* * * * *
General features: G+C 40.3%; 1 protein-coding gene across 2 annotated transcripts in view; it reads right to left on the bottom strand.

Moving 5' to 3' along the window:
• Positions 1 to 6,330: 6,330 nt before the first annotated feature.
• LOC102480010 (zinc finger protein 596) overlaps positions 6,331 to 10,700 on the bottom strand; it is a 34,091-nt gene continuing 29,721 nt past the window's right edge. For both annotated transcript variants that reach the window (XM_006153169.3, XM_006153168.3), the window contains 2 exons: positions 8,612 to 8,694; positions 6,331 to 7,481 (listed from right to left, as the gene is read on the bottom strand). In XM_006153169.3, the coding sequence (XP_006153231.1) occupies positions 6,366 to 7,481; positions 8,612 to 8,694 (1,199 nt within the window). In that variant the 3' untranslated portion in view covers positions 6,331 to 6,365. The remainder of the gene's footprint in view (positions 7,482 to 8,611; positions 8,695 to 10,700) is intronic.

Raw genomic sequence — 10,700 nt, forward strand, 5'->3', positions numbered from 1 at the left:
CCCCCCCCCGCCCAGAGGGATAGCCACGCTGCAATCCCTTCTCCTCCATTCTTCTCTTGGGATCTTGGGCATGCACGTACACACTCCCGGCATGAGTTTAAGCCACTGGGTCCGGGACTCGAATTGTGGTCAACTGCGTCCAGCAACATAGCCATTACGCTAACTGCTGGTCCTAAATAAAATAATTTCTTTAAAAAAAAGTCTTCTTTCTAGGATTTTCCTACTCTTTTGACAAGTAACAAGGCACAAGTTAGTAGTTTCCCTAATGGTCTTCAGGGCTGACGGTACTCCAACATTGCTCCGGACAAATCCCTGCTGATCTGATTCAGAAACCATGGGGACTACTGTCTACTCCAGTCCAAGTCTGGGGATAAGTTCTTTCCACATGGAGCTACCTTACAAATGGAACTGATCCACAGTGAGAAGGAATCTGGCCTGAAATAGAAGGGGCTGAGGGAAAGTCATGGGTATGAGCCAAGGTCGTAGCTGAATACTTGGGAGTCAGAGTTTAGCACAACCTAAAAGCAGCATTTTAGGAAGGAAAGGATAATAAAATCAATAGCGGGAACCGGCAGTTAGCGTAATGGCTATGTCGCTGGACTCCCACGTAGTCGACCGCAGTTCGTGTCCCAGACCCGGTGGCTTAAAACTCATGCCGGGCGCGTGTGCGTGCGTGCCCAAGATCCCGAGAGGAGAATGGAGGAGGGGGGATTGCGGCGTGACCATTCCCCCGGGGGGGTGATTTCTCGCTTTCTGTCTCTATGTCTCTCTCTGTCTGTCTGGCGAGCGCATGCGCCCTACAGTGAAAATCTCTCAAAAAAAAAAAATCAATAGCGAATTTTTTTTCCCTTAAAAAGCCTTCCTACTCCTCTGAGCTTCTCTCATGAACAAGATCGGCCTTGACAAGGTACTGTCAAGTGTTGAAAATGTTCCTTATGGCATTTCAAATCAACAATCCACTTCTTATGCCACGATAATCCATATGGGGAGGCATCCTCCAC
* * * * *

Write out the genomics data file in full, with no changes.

General features: G+C 40.3%; 1 protein-coding gene across 2 annotated transcripts in view; it reads right to left on the bottom strand.

Moving 5' to 3' along the window:
• Positions 1 to 6,330: 6,330 nt before the first annotated feature.
• LOC102480010 (zinc finger protein 596) overlaps positions 6,331 to 10,700 on the bottom strand; it is a 34,091-nt gene continuing 29,721 nt past the window's right edge. For both annotated transcript variants that reach the window (XM_006153169.3, XM_006153168.3), the window contains 2 exons: positions 8,612 to 8,694; positions 6,331 to 7,481 (listed from right to left, as the gene is read on the bottom strand). In XM_006153169.3, the coding sequence (XP_006153231.1) occupies positions 6,366 to 7,481; positions 8,612 to 8,694 (1,199 nt within the window). In that variant the 3' untranslated portion in view covers positions 6,331 to 6,365. The remainder of the gene's footprint in view (positions 7,482 to 8,611; positions 8,695 to 10,700) is intronic.

Raw genomic sequence — 10,700 nt, forward strand, 5'->3', positions numbered from 1 at the left:
CCCCCCCCCGCCCAGAGGGATAGCCACGCTGCAATCCCTTCTCCTCCATTCTTCTCTTGGGATCTTGGGCATGCACGTACACACTCCCGGCATGAGTTTAAGCCACTGGGTCCGGGACTCGAATTGTGGTCAACTGCGTCCAGCAACATAGCCATTACGCTAACTGCTGGTCCTAAATAAAATAATTTCTTTAAAAAAAAGTCTTCTTTCTAGGATTTTCCTACTCTTTTGACAAGTAACAAGGCACAAGTTAGTAGTTTCCCTAATGGTCTTCAGGGCTGACGGTACTCCAACATTGCTCCGGACAAATCCCTGCTGATCTGATTCAGAAACCATGGGGACTACTGTCTACTCCAGTCCAAGTCTGGGGATAAGTTCTTTCCACATGGAGCTACCTTACAAATGGAACTGATCCACAGTGAGAAGGAATCTGGCCTGAAATAGAAGGGGCTGAGGGAAAGTCATGGGTATGAGCCAAGGTCGTAGCTGAATACTTGGGAGTCAGAGTTTAGCACAACCTAAAAGCAGCATTTTAGGAAGGAAAGGATAATAAAATCAATAGCGGGAACCGGCAGTTAGCGTAATGGCTATGTCGCTGGACTCCCACGTAGTCGACCGCAGTTCGTGTCCCAGACCCGGTGGCTTAAAACTCATGCCGGGCGCGTGTGCGTGCGTGCCCAAGATCCCGAGAGGAGAATGGAGGAGGGGGGATTGCGGCGTGACCATTCCCCCGGGGGGGTGATTTCTCGCTTTCTGTCTCTATGTCTCTCTCTGTCTGTCTGGCGAGCGCATGCGCCCTACAGTGAAAATCTCTCAAAAAAAAAAAATCAATAGCGAATTTTTTTTCCCTTAAAAAGCCTTCCTACTCCTCTGAGCTTCTCTCATGAACAAGATCGGCCTTGACAAGGTACTGTCAAGTGTTGAAAATGTTCCTTATGGCATTTCAAATCAACAATCCACTTCTTATGCCACGATAATCCATATGGGGAGGCATCCTCCAC